After a nine day break, the Lafayette men’s basketball team showed no signs of rust with their third consecutive win, 94-71, and highest scoring output of the season against St. Joseph’s.
“We played very well,” said head coach Fran O’Hanlon. “To score 94 points like we did, obviously our offense was clicking and we were making shots.”
Junior guard Justin Jaworski poured in a career-high 31 points from all over the floor, shooting 10-17 from the field, 5-10 from deep and a perfect 6-6 from the free throw line.
“[Jaworski] puts a lot of pressure on them to create gaps because they have to stay up on him and our guys found him,” O’Hanlon said. “He epitomizes the way we want to play, he moves well without the ball, he shoots the ball so well, and he had one of those games where everything was dropping.”
“[Jaworski’s] had a lot of those games recently,” O’Hanlon added. “He’s one of the top three point shooters in the country and this year he’s continuing that.
The team as a whole shot 54 percent from the field and a scorching 50 percent from three point range, and broke an 11 game drought against St. Joseph’s dating back to 1975.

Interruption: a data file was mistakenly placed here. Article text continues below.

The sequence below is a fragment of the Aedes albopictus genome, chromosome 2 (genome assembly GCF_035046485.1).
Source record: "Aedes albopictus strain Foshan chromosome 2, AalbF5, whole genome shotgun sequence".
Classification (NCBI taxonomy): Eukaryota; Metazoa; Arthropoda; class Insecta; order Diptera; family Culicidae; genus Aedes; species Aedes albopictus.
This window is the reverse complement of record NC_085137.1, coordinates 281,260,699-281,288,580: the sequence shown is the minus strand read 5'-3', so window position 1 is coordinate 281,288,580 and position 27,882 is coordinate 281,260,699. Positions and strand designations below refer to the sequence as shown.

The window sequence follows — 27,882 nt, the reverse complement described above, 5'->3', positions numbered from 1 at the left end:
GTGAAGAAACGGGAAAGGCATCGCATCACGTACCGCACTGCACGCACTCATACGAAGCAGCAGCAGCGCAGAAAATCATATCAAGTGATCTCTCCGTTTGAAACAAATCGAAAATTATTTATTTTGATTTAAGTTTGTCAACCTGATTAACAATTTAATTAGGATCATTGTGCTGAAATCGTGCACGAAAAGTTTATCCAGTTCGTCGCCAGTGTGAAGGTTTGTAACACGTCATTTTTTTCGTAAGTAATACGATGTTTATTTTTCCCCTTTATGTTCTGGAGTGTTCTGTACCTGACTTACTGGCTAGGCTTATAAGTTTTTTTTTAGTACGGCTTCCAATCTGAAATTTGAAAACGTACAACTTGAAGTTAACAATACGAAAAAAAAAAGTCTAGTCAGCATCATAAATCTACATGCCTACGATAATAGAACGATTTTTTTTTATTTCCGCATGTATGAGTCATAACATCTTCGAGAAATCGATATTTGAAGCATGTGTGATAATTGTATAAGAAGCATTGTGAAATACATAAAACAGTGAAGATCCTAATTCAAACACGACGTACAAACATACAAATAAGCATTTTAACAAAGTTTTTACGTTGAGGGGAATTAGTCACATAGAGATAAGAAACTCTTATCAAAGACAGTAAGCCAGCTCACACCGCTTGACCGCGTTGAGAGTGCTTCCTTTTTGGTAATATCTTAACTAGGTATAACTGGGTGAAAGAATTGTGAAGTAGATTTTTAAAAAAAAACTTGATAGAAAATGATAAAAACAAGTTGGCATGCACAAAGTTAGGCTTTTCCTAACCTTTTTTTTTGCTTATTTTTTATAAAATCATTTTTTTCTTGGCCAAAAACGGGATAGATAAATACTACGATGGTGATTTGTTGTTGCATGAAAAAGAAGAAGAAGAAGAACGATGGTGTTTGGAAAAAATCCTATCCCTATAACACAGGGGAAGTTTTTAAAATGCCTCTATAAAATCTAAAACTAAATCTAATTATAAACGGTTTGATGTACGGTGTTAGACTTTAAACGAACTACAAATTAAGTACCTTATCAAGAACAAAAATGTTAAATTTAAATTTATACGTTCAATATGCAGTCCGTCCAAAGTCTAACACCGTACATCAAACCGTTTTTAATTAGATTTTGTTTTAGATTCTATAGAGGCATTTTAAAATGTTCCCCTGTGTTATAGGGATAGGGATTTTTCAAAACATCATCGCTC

“Everyone did their job and thrived in their roles,” Jaworski said. “We made shots but the best part about last night was that we locked in and got stops defensively when we needed to.”
In addition to Jaworski, two other Leopards scored in double figures. Senior forwards Myles Cherry and Lukas Jarrett tallied 15 and 13 points, respectively. Senior guard Kyle Stout recorded nine points, three rebounds and an assist.
The 20 assists in the game for the Leopards were a season-best, and the team shot over 85 percent from the free throw line. The team’s 94 points were their most against a Division I opponent since 2014.
On the defensive side, Lafayette held the Hawks to 41.7 percent shooting from the field and just under 30 percent from beyond the three point line.
O’Hanlon said that as the team continues through their non-conference schedule, they have a few “execution things” to clean up.
“The plan is, as you play these non-league games, to learn your rotations and get better at your communication, your recognition of different defenses and continue to improve until you get to the league [schedule],” he added. “We’ve done a pretty good job of that so far, but every game presents a different problem.”
The Leopards travel to Ithaca, N.Y., tomorrow to take on Cornell University at 1 p.m.